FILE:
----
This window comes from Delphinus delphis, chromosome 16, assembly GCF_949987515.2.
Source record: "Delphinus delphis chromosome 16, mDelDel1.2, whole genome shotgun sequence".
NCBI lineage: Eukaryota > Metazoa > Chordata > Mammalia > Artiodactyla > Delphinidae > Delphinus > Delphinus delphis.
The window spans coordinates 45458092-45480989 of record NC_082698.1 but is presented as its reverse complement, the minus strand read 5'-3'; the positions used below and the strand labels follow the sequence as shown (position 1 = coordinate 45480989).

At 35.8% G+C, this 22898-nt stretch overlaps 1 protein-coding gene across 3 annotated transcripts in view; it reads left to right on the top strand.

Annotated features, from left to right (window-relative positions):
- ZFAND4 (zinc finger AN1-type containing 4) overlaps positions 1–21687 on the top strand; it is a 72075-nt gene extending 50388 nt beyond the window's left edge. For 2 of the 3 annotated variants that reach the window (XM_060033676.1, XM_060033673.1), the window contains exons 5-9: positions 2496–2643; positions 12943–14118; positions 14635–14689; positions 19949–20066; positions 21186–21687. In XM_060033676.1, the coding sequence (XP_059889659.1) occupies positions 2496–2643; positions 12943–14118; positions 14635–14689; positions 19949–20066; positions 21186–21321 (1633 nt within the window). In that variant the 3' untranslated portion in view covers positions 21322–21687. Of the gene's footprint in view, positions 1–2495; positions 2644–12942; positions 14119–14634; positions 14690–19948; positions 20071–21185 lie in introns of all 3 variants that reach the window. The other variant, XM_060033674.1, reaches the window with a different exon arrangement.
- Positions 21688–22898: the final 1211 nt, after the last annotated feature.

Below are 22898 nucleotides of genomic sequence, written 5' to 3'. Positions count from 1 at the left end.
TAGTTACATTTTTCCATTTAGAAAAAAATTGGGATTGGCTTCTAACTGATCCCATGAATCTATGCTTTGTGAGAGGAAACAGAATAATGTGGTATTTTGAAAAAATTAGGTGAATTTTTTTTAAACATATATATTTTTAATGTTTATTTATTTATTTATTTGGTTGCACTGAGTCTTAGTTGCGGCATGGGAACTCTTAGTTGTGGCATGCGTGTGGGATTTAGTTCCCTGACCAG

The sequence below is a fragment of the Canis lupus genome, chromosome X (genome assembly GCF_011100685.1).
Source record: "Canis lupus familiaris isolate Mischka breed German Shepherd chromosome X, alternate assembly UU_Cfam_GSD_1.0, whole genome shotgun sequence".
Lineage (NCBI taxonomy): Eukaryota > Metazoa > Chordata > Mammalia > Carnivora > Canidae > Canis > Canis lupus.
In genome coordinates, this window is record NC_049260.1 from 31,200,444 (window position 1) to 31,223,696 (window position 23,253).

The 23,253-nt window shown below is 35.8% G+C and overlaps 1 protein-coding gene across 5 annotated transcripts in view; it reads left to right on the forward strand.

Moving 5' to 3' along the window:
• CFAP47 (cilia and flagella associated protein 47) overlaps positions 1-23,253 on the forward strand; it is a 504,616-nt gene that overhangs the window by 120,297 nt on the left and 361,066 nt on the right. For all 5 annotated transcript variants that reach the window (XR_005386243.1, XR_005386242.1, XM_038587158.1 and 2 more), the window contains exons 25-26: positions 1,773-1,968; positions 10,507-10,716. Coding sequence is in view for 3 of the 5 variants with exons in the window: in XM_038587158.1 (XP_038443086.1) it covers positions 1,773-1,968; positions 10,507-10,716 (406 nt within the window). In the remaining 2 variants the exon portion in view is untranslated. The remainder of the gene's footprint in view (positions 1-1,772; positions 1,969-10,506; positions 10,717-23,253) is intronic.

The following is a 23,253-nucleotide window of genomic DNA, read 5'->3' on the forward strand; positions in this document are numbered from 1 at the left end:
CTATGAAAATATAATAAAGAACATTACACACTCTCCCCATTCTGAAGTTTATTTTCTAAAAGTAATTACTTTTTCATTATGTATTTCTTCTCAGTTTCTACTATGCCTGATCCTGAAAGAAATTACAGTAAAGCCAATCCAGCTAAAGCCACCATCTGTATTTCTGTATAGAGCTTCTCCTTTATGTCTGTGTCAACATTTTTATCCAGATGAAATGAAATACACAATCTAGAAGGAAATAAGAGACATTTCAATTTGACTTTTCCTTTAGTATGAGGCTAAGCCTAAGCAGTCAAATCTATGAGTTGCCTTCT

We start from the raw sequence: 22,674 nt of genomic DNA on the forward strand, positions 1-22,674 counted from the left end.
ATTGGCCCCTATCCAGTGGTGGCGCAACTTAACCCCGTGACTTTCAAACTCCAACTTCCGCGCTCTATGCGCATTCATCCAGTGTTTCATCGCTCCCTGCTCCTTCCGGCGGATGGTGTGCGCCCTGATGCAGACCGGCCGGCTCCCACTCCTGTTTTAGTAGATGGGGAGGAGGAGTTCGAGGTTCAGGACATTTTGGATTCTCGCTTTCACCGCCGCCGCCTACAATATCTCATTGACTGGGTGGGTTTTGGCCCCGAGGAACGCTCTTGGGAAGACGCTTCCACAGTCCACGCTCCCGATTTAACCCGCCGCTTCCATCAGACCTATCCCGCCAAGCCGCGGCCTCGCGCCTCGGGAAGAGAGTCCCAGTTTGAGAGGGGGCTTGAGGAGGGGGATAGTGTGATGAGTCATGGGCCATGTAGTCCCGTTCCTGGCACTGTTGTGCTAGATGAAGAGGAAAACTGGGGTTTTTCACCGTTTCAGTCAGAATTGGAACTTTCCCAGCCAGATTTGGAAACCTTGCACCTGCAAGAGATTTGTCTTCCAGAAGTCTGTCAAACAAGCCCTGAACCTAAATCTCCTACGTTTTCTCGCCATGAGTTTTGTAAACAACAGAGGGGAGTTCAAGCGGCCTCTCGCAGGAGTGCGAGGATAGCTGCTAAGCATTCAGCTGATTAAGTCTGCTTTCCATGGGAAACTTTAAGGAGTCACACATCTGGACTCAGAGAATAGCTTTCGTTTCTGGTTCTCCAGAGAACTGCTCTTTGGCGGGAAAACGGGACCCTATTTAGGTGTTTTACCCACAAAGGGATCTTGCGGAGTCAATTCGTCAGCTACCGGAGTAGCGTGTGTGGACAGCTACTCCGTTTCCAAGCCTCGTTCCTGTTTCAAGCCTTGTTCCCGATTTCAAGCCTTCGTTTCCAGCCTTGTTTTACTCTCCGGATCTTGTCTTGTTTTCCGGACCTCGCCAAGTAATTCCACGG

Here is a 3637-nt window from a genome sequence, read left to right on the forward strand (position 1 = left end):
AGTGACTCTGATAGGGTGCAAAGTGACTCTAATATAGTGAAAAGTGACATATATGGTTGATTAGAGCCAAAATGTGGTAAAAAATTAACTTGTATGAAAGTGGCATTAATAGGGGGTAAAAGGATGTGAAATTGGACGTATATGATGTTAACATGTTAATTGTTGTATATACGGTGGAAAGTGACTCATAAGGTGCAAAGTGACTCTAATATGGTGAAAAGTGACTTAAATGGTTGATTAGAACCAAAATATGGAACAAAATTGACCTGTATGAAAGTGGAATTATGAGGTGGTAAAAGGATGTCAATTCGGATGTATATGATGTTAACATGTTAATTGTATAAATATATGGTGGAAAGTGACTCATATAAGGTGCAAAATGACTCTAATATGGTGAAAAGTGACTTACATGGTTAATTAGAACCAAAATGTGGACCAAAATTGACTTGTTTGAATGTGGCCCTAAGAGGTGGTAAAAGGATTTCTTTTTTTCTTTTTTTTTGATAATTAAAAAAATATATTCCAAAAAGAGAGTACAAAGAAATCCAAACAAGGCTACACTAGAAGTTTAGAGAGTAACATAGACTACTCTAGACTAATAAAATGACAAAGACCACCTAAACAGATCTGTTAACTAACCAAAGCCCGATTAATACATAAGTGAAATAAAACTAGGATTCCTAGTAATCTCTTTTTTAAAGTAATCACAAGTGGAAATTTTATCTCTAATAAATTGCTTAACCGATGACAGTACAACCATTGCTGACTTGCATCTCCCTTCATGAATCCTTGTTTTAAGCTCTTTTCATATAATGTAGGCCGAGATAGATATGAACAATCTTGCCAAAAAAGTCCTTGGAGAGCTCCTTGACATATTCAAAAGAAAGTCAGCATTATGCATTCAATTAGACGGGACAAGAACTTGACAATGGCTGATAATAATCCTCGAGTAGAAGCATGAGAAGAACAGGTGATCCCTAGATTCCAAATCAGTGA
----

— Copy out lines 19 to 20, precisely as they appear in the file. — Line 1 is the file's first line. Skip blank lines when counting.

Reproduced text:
CTATGAAAATATAATAAAGAACATTACACACTCTCCCCATTCTGAAGTTTATTTTCTAAAAGTAATTACTTTTTCATTATGTATTTCTTCTCAGTTTCTACTATGCCTGATCCTGAAAGAAATTACAGTAAAGCCAATCCAGCTAAAGCCACCATCTGTATTTCTGTATAGAGCTTCTCCTTTATGTCTGTGTCAACATTTTTATCCAGATGAAATGAAATACACAATCTAGAAGGAAATAAGAGACATTTCAATTTGACTTTTCCTTTAGTATGAGGCTAAGCCTAAGCAGTCAAATCTATGAGTTGCCTTCT

We start from the raw sequence: 22,674 nt of genomic DNA on the forward strand, positions 1-22,674 counted from the left end.